An interesting accent was overheard during the question portion in the afternoon session. I turned around to see Jakub – his name still on his nametag clipped on his chest. Ooooohhh, so that’s how a Polish English sounds like huh? It’s really hard to describe it in words I wished it can just be spelled onomatopoetically like meow for what it is, that thing. On his very brief question (the only time I can look at him) I was able to take him in and he’s not that bad. Good-looking, more like. He resembled my former crush – cager Alex Compton. Broad shoulders and looks very formal in his suit. Looks like we’ve got crush #2 here, haha!! Hep, hep. Easy guys! I’m still practicing fidelity here ok? I’m having one per country, wahaha!!
In another break, I stood up and walked over the table at the back to have myself more Lotte chocolates when incidentally, someone is getting his shares of confections too.
“You must be Jacob.” Bolder this time huh? “Or is it Jakub? I’m sorry.” Smiles.
“Can I just call you Jacob? That would be easier for me.” Gosh, VIP???
“Yes, yes, you can. Whatever is easy for you.” Wow, I’m special indeed. Haha!!
“So what time is it in Poland now?” And there continued a small chit-chat.
Another plant visit is scheduled for in the afternoon. This time around is for the reliability tests of the phones. You know, like observing how the phone behaves under stress, pressure, shock, etcetera. In the on-off testing lab, Ronald (from Netherlands) and I were left in awe in the room. Starting with a repartee on how things were processed, I asked how tall he stands. Really curious. He’s 6’2”. Not Sixto the Filipino joke. =P
There were also some radio signals testing where I’ve seen a lot of oscilloscopes. Even if I used a lot of those in my labs before, I suppressed my questions and just snooped around. That was the end of Day 2 training.
Dien, Lawrence and I arrived in the bus late because we had a hard time looking for the engineers we know among the sea of office people in that same floor. After some small talks, we noticed that everybody has gone down and we were the only ones left. Inside the bus, I sat beside Jakub to continue our friendly conversation which I almost believed triggered a quite surprised look from Lawrence. Has he got problems with that? I'm not the one who first ditched a seatmate, isn't it?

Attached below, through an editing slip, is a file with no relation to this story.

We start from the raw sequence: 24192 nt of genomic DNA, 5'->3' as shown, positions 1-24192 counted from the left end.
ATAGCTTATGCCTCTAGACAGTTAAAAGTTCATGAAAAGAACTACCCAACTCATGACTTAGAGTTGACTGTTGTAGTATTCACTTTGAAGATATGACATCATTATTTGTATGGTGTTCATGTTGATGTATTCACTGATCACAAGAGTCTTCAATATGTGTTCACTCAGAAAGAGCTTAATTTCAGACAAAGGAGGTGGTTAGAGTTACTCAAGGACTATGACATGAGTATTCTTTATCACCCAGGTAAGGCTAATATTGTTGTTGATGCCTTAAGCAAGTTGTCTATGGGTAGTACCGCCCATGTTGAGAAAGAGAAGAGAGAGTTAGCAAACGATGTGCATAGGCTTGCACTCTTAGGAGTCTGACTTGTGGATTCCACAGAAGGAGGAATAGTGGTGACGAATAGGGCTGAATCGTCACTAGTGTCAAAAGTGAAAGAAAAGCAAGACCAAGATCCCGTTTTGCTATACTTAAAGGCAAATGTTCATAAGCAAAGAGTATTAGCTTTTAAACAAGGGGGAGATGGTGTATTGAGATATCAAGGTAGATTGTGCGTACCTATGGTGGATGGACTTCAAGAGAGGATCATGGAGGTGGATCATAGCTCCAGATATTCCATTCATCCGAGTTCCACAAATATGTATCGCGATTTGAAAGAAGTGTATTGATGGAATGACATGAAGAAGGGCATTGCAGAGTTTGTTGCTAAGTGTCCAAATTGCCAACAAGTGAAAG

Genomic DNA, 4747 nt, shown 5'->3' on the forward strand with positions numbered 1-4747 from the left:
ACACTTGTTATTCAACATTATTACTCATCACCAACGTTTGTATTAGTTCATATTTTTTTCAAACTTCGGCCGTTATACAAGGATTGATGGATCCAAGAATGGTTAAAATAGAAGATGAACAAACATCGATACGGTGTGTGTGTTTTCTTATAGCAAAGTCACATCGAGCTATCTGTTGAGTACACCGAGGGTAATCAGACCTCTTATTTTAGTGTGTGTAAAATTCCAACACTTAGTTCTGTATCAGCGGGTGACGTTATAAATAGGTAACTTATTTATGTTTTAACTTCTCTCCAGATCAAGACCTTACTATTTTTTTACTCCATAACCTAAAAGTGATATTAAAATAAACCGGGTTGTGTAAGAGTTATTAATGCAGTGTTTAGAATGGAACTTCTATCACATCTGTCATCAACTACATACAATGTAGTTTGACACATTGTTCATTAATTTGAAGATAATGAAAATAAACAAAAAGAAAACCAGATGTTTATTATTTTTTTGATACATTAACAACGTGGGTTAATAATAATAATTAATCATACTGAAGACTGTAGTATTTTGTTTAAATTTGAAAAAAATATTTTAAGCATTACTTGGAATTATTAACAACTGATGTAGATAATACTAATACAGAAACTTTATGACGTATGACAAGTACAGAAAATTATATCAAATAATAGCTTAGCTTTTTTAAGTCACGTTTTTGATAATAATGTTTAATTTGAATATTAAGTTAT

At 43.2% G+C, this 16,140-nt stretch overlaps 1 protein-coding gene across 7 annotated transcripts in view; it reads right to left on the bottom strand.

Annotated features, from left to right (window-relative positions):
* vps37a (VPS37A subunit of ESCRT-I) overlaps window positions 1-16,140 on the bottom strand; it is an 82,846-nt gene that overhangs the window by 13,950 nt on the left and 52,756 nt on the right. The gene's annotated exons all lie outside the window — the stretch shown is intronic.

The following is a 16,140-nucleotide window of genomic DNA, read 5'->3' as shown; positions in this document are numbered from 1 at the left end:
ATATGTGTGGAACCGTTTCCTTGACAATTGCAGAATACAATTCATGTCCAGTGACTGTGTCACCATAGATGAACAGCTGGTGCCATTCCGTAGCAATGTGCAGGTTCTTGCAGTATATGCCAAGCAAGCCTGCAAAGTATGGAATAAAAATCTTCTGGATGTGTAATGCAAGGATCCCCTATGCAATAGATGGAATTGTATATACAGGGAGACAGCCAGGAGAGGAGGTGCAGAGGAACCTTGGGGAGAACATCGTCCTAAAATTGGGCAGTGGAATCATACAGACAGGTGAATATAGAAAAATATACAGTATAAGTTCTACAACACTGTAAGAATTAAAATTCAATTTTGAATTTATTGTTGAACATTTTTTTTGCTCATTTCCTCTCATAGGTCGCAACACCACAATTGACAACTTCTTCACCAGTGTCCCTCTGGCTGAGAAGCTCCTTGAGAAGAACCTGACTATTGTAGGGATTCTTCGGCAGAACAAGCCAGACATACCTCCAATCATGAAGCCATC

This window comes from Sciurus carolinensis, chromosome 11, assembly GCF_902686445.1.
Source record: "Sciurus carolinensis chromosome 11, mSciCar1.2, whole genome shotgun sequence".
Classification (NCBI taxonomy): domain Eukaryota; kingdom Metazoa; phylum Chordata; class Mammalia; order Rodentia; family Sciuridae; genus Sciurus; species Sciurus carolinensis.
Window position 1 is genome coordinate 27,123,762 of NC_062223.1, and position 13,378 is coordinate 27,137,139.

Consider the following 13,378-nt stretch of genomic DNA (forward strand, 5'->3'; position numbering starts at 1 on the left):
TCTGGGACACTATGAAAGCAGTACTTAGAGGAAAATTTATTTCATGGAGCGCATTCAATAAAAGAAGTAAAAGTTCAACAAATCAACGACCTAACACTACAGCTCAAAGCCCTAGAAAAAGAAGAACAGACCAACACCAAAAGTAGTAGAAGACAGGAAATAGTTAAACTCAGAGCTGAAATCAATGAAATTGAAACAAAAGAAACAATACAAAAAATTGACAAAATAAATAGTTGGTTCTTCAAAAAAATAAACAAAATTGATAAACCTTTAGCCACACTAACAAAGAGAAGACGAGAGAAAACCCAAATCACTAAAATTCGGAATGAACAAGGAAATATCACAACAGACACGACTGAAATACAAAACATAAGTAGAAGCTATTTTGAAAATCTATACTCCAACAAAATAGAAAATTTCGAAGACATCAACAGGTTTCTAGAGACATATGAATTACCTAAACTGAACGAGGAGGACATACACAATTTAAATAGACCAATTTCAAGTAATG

Same set-up as yesterday, we waited in the gate for the engineers to pick us up for dinner. We could really get used to be trained here huh? Haha. Meanwhile, I talked to the almost inseparable Mexico and Brazil.
“Hi. Where did you guys eat yesterday?”
The shorter and stout woman (Mexico) replied that they had Korean dining also. When she started describing, that’s when I realized that Mexicans despite just being down America geographically aren’t that fluent in English.
“Oh, same as ours. I just forgot to ask the place. You’re Maria right?”
“No, Esther.” Shucks.
“Oh, I’m sorry. I just kept associating you with all these Mexican telenovelas being shown in our country.” Lame again but it’s really true, haha!
“And you must be Nilce.”
“Yes.” the Brazilian said. Isn’t she fluent also??
Shortly, the car that’s taking them arrived and I’m left to converse with Ali.
“You know what with all these kinds of testing, it’s hard to believe that we’re still finding bugs in our country.” Ali opened.
“You know what? That’s what I thought too! But let’s just take it in the positive side, shall we? At least we’ve got work to do.”
“Yeah, you’re right.”
Ali seemed to be a nice guy. Back in the training, he was raising some brilliant questions. I shouldn’t have thought that way about him.
At long last, David (same as yesterday) arrived. Only he this time and he led the 3 of us to his car for dinner.
By the looks of it, we have a Ms. Friendship here in the making. Please have my sash ready. =P